-- Question for John --
About half a year ago, I noticed that a guy in my dance class was doing the stare-game with me: whenever I would (accidentally) look in his direction, he would turn his head away pretending nothing happened, then the same thing would happen minutes later and that for weeks. It was only then that I noticed him, before that he didn’t really strike my attention.
After that I fell for him hard. However, two weeks after I decided to pursue him, I found out he had a girlfriend (all along)… I was devastated and couldn’t understand why he would do the “stare-game” if he was committed to someone already. What made it more confusing, was that he would (out of nowhere) congratulate me on my results for my dance exam and would smile at me as if we’d known each other for years. We didn’t even know each other “officially” during that time, we just happened to be in the same class and had mutual friends, that was it.
Then he became my dance partner.
Of all his partners (he has a four or five), I’m the only one he looks at during dancing whenever we’re not talking. Also, if he doesn’t know a person (yet) it takes a while before he can act familiar with him/her (just like with everyone), but with me it was the “I’ve-known-you-for-years”-attitude right from the start. Another example is that whenever he greets the dance group, he looks at me until I say “hi” back.
I don’t know what to think of it…
I still like him a lot, but he has a girlfriend, I don’t know if he likes me back in the same way or just finds me attractive. Either way, it’s getting worse every time (maybe from both sides, maybe just from mine…) I see him and getting myself another dance partner (I’ve considered that) is harder than most think, knowing there is 3 ladies for every man at my studio.
I don’t know what to do. Does he like me back? Or is he playing a game with me? Should I still pursue him? Or find myself another dance partner after all? Thanks in advance, I appreciate your time!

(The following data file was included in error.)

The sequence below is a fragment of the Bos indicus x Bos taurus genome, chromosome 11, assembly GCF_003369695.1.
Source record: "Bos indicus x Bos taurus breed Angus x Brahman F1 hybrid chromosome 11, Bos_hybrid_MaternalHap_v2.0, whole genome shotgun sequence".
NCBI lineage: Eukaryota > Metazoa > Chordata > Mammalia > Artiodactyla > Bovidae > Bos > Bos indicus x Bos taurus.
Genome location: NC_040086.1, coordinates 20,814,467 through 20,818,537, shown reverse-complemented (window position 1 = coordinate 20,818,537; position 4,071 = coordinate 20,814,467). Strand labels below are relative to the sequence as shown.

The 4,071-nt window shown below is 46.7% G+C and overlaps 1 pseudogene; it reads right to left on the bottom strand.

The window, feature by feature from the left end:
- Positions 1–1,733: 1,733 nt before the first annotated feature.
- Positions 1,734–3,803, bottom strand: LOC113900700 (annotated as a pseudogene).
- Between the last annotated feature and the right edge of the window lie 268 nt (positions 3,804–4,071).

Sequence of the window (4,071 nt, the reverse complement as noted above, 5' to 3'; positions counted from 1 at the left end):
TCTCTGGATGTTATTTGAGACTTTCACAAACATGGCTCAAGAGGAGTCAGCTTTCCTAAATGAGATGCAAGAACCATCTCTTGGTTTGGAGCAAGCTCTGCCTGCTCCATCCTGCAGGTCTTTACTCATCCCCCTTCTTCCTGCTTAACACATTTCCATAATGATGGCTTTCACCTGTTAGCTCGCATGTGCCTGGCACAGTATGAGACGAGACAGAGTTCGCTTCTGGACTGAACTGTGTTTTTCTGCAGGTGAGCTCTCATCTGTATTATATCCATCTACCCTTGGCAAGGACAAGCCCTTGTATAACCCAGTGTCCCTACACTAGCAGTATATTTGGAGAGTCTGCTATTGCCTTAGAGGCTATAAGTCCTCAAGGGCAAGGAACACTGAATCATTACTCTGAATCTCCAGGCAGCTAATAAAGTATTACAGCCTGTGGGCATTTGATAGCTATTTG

-- Answer from John --
He stares at you because he finds you attractive. And the “I’ve-known-you-for-years” thing is probably the same chemistry at work. It may be a game, in addition.
Usually for men, there is a lot of energy in the “hunt” phase of love. And when they finally get a girl, after awhile the energy eventually settles down into some kind of secure, more steady thing. But their “hunter” part is still alive, after all, and so they keep looking around. Maybe it is just being flirtatious, and they can self-manage their own chemistry to keep it from randomly spreading seed all over the planet (as young men are notoriously said to be biologically programmed to do).
That chemical attraction thing is a kind of mock-soulmate feeling. It’s the “in” part of falling “in love” — you fall into it. Actual statistics show that this feeling is a very poor predictor of relationship success, however. It does not at all mean that happiness is just around the corner. It could also easily mean that great and compelling drama is there — the painful kind.
Regardless of the feelings, I always recommend you also use your head. Which you are doing, in fact, by reaching out and asking for a second opinion. So here is my opinion, offered…
To know what to do, you first need to see the big picture — and sense where your own values line up when you see it.
How can you see the whole picture? Let’s start with the following visualization of one possible future scenario: Imagine that in some way or other, you do in fact become his girlfriend. Imagine that things have been great and exciting for the past year of being with him, but now it is a year later and things are more secure and longterm, and things have gradually settled down. Sense that you are indeed steady, and as far as you are concerned they are pretty sweet….
Here’s the kicker… imagine he is next in some new dance class, and his “hunter” comes out to play with some other new attractive girl who generates all that warm chemistry for him. He’s staring at her and somehow ends up her partner. Sit in the position of being his girlfriend as he does this, for awhile, and feel it all the way through your heart and soul. Get a sense of what that is for you as his girlfriend.
Now imagine you are talking with that new girl in that new dance class of his, and tell her what your heart and soul has seen in this visualization. Give her your best advice for what she needs to know and consider in this situation.
Life is a learning experience, and sometimes we need to act on impulse to find out how that works for us. The visualization is an attempt to see things from all points of view, and, yes, to recognize that if you start a relationship as “the other woman” then down the road there is a distinct possibility that you will trade places eventually with some new “other woman.” I have learned the advantage to myself (and others) to keep relationships as clean as possible of triangular dramas, and that messy starts usually predict messy endings — and that the optimal way to start a fresh relationship is when both you and the other prospective partner have clean slates and have emotionally “completed” all previous chapters and interludes in your love life.